Market Report: Delivery hiatus ahead

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Gold and silver drifted lower this week in quiet trading. Gold lost $21 from last Friday’s close to trade at $1867 in European morning trade today, and silver drifted 46 cents lower to trade at $24.20 on the same timescale. Comex volumes were subdued but ticked up slightly as the week progressed.

The delayed Commitment of Traders statistics were released on Monday, and they showed that the Swap category (bullion bank trading desks) had managed to claw back some of their short positions. But the scale of their difficulties is barely relieved, as the chart of their net position shows.



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Being short of a net 190,567 contracts representing 593 tonnes of gold valued at $35.8bn is a major problem ahead of the prospect of longs standing for delivery of the December contract next week. Our next chart puts the problem in monetary terms, and while there has been some reduction in gross and net liabilities, they are still in unresolvable territory.



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The only reason the bullion banks’ liabilities have not been greater is that on Monday, ahead of the Tuesday COT reporting date, the gold price mysteriously got smashed by $102. It was either the Hand of God or the coordinated hands of the bullion banks.

Normally they would rely on flaky hedge fund longs to panic and close. But this category (Managed Money) has yet to go long in meaningful quantities. This is up next.



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The pecked line shows an approximate long-term average long position for this category at about 111,000 contracts. At just under 80,000 net at a time of dollar interest rates at zero and accelerating monetary inflation, it is hard to see this category reducing its net long position much from here. This brings us to the category which by elimination is standing for delivery, the Other Reported category.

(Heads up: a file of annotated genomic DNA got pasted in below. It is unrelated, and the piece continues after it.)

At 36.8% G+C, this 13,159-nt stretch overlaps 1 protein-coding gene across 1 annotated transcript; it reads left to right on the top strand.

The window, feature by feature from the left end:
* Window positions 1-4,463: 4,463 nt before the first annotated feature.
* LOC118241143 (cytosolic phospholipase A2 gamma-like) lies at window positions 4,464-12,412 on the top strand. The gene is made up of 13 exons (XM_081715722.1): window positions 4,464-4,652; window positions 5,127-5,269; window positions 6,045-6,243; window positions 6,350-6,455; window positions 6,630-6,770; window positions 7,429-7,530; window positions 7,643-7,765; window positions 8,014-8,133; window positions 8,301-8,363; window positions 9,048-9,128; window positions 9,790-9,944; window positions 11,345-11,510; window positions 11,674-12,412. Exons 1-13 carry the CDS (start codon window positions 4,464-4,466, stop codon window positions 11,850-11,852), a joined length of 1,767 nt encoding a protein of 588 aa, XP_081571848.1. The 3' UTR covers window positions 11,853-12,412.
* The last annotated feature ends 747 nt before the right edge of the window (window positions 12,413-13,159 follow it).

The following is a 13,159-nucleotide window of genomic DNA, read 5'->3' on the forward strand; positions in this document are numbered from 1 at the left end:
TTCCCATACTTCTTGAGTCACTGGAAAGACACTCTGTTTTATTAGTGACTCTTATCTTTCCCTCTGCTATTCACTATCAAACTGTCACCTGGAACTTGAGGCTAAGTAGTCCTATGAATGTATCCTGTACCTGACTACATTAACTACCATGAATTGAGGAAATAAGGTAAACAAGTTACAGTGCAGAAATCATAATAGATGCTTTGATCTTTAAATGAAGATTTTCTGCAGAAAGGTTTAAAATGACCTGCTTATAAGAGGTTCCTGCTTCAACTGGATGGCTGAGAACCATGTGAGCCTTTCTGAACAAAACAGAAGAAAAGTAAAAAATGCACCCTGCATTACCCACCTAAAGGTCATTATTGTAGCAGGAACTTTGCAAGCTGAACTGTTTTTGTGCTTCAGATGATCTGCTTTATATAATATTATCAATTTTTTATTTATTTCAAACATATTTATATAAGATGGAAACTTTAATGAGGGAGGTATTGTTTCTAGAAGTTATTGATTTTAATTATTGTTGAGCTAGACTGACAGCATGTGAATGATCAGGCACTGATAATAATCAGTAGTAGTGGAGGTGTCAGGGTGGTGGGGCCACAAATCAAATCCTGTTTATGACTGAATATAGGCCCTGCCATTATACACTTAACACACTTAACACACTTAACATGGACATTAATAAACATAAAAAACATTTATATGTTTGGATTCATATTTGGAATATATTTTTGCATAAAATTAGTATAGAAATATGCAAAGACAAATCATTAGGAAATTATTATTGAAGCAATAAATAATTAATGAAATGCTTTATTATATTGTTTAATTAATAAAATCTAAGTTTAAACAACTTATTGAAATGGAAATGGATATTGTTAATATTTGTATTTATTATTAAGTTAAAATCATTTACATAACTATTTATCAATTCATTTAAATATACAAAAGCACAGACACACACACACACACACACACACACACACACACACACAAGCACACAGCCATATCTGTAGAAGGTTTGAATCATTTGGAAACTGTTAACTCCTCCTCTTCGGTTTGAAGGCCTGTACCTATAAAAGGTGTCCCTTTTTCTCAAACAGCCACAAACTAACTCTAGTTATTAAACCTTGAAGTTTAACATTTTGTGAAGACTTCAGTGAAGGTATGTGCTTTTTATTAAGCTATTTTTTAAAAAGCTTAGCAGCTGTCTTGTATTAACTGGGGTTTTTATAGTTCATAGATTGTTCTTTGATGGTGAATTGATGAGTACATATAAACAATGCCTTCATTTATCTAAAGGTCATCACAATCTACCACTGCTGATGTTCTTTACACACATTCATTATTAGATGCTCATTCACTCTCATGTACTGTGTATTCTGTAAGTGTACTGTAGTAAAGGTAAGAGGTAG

This category is defined as not fitting into any of the other three reportable categories: Producers and Merchants, Swaps, or Managed Money. The key to understanding it is that it includes both speculators and non-speculators as defined by the CFTC. Most of the time, these Other Reportables can be ignored, but when they are flush with cash and bank deposits and see accelerating currency debasement, it is hardly surprising they want to increase their holdings in gold bullion. It is then a question of where they can buy it.

There is precious little liquidity in London and Switzerland. Besides the lack of liquidity in physical markets, delivery of newly refined gold is being impacted by the second coronavirus wave. They have little option but to turn to Comex.

This was the category that was record net long when gold bottomed in late March, highlighted by the arrow in the chart below.



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Despite the weaker gold price since the early August peak of $2075 when you would expect longs to liquidate positions, the Other Reported category has added to net long positions to record levels ahead of the expiry of the December contract next week.

We can’t wait to see how many will stand for delivery.

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